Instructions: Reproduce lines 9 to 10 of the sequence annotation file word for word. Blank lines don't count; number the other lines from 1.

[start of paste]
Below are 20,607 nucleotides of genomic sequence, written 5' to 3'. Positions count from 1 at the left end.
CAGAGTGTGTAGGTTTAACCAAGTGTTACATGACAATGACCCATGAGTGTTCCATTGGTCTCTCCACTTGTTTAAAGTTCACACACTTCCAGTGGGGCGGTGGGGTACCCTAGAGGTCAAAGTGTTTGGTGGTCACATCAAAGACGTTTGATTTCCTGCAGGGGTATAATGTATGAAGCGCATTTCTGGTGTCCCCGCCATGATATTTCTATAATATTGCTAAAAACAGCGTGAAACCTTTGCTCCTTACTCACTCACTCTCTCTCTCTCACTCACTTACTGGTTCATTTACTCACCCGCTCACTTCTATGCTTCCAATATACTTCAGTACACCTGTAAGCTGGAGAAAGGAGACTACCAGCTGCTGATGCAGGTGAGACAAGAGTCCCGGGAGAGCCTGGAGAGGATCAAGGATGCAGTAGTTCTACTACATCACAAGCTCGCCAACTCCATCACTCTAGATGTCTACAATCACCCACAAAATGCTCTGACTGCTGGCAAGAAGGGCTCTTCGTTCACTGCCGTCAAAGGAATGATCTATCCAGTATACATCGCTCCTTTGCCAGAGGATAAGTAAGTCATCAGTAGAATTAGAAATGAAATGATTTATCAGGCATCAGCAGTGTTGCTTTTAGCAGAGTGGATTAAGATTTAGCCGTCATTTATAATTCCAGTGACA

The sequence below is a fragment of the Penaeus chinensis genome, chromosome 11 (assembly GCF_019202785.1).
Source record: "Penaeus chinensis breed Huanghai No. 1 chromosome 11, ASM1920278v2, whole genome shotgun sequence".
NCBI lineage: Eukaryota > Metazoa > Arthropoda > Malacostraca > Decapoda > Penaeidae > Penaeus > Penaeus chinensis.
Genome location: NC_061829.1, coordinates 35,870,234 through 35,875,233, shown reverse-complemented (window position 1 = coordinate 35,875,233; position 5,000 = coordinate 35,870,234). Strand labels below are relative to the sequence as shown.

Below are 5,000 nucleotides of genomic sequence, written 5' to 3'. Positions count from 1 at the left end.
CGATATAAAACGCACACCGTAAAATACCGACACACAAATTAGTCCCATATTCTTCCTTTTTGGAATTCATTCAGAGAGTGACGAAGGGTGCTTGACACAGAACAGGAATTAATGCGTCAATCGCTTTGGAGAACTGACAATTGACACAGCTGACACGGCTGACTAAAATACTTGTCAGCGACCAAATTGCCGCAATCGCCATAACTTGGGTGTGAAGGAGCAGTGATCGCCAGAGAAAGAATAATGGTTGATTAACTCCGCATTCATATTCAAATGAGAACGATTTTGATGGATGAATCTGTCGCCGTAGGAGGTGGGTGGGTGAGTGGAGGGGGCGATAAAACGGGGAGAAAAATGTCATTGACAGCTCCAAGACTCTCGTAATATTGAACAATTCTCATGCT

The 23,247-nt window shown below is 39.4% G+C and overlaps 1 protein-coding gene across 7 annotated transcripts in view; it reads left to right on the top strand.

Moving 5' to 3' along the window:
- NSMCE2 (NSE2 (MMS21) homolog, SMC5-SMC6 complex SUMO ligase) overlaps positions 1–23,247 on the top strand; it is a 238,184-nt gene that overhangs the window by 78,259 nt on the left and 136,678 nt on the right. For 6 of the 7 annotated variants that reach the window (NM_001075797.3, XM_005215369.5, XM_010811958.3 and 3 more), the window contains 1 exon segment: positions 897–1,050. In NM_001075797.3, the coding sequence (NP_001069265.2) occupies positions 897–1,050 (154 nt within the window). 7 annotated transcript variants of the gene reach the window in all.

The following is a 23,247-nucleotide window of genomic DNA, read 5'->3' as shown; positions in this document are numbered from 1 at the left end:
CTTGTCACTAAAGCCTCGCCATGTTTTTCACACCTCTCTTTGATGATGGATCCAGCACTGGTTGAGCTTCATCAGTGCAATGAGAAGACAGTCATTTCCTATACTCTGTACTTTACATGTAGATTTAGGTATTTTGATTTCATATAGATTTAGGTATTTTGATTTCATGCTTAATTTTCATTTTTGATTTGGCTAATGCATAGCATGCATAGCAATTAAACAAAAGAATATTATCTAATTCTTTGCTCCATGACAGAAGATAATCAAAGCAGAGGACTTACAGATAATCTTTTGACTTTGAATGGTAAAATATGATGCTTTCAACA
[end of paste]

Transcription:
The 23,247-nt window shown below is 39.4% G+C and overlaps 1 protein-coding gene across 7 annotated transcripts in view; it reads left to right on the top strand.

Moving 5' to 3' along the window: